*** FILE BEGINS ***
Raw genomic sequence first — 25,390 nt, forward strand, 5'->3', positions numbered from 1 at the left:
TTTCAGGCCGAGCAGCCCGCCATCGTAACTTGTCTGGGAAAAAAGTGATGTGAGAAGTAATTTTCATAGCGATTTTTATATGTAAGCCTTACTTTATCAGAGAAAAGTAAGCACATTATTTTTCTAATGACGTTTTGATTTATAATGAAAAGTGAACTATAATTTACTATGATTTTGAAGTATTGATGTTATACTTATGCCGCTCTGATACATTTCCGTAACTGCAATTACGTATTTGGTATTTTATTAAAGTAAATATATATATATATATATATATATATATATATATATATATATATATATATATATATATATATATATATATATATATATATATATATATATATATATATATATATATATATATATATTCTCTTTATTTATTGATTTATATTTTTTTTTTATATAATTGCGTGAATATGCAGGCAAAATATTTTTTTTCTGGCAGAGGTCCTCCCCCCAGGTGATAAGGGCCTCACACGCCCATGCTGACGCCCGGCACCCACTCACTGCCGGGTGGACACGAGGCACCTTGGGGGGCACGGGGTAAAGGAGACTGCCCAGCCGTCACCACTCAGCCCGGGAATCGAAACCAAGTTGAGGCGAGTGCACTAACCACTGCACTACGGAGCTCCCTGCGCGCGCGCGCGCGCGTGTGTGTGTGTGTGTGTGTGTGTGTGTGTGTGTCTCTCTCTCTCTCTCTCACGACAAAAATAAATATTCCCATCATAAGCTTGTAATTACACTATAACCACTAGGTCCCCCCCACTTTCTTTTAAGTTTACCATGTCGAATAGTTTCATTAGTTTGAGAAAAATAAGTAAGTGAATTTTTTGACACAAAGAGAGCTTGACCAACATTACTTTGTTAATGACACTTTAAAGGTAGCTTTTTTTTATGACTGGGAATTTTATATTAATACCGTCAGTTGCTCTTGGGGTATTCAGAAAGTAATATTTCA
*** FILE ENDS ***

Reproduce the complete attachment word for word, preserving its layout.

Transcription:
Raw genomic sequence first — 25,390 nt, forward strand, 5'->3', positions numbered from 1 at the left:
TTTCAGGCCGAGCAGCCCGCCATCGTAACTTGTCTGGGAAAAAAGTGATGTGAGAAGTAATTTTCATAGCGATTTTTATATGTAAGCCTTACTTTATCAGAGAAAAGTAAGCACATTATTTTTCTAATGACGTTTTGATTTATAATGAAAAGTGAACTATAATTTACTATGATTTTGAAGTATTGATGTTATACTTATGCCGCTCTGATACATTTCCGTAACTGCAATTACGTATTTGGTATTTTATTAAAGTAAATATATATATATATATATATATATATATATATATATATATATATATATATATATATATATATATATATATATATATATATATATATATATATATATATATATATATATATATATATTCTCTTTATTTATTGATTTATATTTTTTTTTTATATAATTGCGTGAATATGCAGGCAAAATATTTTTTTTCTGGCAGAGGTCCTCCCCCCAGGTGATAAGGGCCTCACACGCCCATGCTGACGCCCGGCACCCACTCACTGCCGGGTGGACACGAGGCACCTTGGGGGGCACGGGGTAAAGGAGACTGCCCAGCCGTCACCACTCAGCCCGGGAATCGAAACCAAGTTGAGGCGAGTGCACTAACCACTGCACTACGGAGCTCCCTGCGCGCGCGCGCGCGCGTGTGTGTGTGTGTGTGTGTGTGTGTGTGTGTGTCTCTCTCTCTCTCTCTCACGACAAAAATAAATATTCCCATCATAAGCTTGTAATTACACTATAACCACTAGGTCCCCCCCACTTTCTTTTAAGTTTACCATGTCGAATAGTTTCATTAGTTTGAGAAAAATAAGTAAGTGAATTTTTTGACACAAAGAGAGCTTGACCAACATTACTTTGTTAATGACACTTTAAAGGTAGCTTTTTTTTATGACTGGGAATTTTATATTAATACCGTCAGTTGCTCTTGGGGTATTCAGAAAGTAATATTTCA